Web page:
Fast Company published a sprawling feature today on the seismic disruptions underway on Madison Avenue, where traditional firms and players are finding themselves overthrown by digital upstarts. As writer Danielle Sacks puts it:
Most of the men and women here — average age: 38 — have worked at agencies for more than a decade. Such tenure used to be considered an asset, but these days it’s more of a liability. They’re all well aware that coding is now prized over copywriting and that a résumé that includes Xbox and Google is more desirable than one featuring stints at BBDO or Grey.
There is an irony, of course, that advertising is only now beginnging to discover the disruption wrought by the internet. After all, the failure of digital advertising to replace decling print revenues was what crippled some of America’s greatest newspapers.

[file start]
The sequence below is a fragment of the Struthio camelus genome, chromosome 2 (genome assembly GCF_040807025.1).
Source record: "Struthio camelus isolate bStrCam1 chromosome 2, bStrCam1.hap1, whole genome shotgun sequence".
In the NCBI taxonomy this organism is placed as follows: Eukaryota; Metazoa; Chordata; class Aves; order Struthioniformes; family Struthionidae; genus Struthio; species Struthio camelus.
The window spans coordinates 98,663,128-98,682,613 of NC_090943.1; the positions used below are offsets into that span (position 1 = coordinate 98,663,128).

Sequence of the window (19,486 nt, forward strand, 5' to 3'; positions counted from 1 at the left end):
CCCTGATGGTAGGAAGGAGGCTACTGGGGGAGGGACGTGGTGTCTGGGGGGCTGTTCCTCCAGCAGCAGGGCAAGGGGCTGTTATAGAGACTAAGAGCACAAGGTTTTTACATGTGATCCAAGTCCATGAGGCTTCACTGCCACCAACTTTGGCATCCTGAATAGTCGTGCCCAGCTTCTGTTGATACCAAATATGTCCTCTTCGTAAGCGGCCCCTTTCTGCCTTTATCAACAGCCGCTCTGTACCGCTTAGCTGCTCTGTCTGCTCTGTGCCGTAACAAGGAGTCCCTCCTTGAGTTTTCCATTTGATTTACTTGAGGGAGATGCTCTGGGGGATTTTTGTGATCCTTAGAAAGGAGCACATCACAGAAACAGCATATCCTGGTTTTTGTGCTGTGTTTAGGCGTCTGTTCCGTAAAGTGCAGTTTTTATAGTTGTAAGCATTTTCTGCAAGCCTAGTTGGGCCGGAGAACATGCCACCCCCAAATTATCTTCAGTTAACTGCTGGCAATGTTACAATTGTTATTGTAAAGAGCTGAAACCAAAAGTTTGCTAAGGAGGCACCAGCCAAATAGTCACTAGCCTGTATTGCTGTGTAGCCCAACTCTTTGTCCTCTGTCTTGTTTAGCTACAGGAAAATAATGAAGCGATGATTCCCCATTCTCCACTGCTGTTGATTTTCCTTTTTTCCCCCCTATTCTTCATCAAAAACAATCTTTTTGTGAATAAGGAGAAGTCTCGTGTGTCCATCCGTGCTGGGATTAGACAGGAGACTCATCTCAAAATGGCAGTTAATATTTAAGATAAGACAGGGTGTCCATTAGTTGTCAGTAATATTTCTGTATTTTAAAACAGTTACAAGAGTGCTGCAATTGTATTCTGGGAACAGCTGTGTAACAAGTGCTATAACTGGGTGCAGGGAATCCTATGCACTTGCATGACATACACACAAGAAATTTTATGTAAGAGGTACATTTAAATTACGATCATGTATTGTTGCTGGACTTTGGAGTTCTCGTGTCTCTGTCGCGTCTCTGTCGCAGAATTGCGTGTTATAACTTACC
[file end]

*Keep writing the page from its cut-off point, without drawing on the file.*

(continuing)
In the ad business, the relatively good life of 2007 is as remote as the whiskey highs of 1962. “Here we go again,” moans Andy Nibley, the former CEO of ad agency Marsteller who, over the past decade, has also been the CEO of the digital arms of both Reuters and Universal Music. “First the news business, then the music business, then advertising. Is there any industry I get involved in that doesn’t get destroyed by digital technology?”
Actually, no, there isn’t. Luckily, even as prestigious agencies lose their luster and senior partners watch in horror while young digerati eat their lunch, New York maintains its place of primacy in the advertising world. From Hyper Island to Ad.ly, innovators in ad-tech recongize the value of planting a flag in Silicon Alley.
bpopper [at] observer.com